“People Your Size are Irresponsible”

Kelly writes…

I had avoided going to the gynecologist but I knew that I needed a reliable method of birth control. So, I went, had a great visit and came home with a script for the Ortho-Evra patch.

One pregnancy-free year later, I go in for a check up feeling super-confident and ready for the horror of an internal exam. I got another doc – a woman – who seemed unhappy to be dealing with me. I told her what BC I was using and she was aghast.

She gave me a 30 minute lecture about people “your size” and how it was irresponsible of me to use the patch because of my weight and then, out of the corner of her mouth, said “Well, I guess it’s no surprise.” I asked her what that meant, and she said – “It’s obvious you have a problem with being responsible for your body.”

I am still angry with myself for not a) putting her in her place, b) complaining to the regular staff and c) putting my clothes on and getting out of there. Instead, I laid there with tears in my throat and finished the exam. I also went back to that practice when I went off BC to get pregnant. I’m more empowered now and won’t go back.

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  1. When I was around 23 years old and newly married, I scheduled an appointment through my HMO for an exam and birth control, and the Nurse Practitioner who saw me acted shocked to see my size and began berating me, saying there was no way she could prescribe the pill to me, and that I needed to go to Overeaters Anonymous, and sent me out the door without any alternatives, no condoms, nothing.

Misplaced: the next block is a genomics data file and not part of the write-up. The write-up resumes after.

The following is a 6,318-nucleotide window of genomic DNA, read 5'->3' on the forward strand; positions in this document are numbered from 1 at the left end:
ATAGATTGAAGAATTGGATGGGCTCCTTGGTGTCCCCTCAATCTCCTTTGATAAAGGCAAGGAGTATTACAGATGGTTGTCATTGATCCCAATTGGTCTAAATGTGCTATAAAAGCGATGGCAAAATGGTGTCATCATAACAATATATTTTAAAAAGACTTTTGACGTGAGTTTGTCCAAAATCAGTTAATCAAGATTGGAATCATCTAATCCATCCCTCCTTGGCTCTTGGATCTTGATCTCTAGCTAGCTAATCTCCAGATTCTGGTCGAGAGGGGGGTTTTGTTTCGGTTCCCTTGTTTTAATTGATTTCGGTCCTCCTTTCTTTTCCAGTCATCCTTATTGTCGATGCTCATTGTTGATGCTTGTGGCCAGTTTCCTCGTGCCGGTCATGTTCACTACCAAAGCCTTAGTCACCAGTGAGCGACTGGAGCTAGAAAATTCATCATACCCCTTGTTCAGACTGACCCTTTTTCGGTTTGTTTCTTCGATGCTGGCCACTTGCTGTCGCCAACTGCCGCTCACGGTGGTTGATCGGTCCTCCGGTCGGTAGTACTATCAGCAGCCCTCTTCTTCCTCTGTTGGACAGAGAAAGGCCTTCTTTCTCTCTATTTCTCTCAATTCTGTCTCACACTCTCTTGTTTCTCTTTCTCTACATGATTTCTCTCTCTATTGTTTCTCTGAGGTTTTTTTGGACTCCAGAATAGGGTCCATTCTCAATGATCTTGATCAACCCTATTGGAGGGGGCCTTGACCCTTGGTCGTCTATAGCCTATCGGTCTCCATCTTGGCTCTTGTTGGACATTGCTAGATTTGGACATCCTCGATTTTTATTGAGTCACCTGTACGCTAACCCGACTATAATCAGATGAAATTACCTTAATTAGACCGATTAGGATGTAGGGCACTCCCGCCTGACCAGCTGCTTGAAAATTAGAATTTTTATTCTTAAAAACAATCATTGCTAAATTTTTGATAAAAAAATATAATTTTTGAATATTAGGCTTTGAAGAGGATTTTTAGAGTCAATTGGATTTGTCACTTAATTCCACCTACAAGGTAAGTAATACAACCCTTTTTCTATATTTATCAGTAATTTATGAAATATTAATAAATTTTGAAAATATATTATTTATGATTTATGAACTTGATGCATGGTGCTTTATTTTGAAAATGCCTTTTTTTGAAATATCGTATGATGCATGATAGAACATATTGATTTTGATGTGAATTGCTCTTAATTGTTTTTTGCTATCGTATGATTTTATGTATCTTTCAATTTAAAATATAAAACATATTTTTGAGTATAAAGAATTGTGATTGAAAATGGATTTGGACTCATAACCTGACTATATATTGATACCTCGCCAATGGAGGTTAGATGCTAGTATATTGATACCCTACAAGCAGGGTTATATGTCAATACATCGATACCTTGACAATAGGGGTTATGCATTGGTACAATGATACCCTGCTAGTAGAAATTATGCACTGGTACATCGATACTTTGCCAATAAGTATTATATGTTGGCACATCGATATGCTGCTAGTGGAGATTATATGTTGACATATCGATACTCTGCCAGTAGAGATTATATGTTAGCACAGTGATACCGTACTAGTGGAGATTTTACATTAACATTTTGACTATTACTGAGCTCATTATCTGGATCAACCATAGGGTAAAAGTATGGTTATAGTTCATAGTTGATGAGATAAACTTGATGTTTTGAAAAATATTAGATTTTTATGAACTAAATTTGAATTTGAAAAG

I had no idea what to do. I ended up making an appointment at Planned Parenthood, where they did give me a prescription for the pill after my taking an oral glucose tolerance test (which did show I had prediabetes — I don’t recall the exact words they used).
    At the time, I weighed about 25-30 pounds more than I do now, and I had put on weight quickly. But would it have been better for me, a newly married young person, to become pregnant? Was I just supposed to not have sex? There was no examination of why my weight had gone up quickly, either. What may have been an opportunity for someone to encourage me to see some help for why I had suddenly gained weight, a compassionate, thoughtful, respectful interaction, I had an experience that made me not want to go back.
    By the time I did see a gynecologist next, he was very sensitive and encouraged me to see a regular physician as he suspected I had type 2 diabetes, and he was right.
    I am horrified about the way I was treated, and no doubt other women were treated, by that particular nurse practitioner. I know she was short on time, but she needed to be far more sensitive and concerned about what I would do for birth control.

  2. lunarennui

     /  November 16, 2007

    that is…appalling. i can’t believe that that woman can manage to stay employed.

    it’s like the mental health worker i saw a couple weeks ago that informed me that she refused to work with me because she ‘didn’t understand how i was going to pay for my medication’ (and that’s her business, how?) and she ‘doesn’t work with potential crisis patients’.

    so i guess she prescribes anti-depressants only to people who don’t need them.

  3. Jodie

     /  September 22, 2009

    I know this is an old post and I don’t know if anyone is still reading, but just in case… it is well-documented that women over 190 lbs (weather that’s muscle, fat or bone or you’re just really tall) have a much higher rate of failure with Ortho-Evra (i.e., unintentional pregnancy). It’s a limitation of the delivery system of the medication, and has nothing to do with BMI or health or anything else. Of course, I don’t know if that’s the case here, but just in case someone ends up here on a google search, that’s probably an important piece of information to have.

    The treatment here though, is awful.

  1. “There’s Nothing Worse than Being Fat and Pregnant” « Fat Health Care Horror Stories

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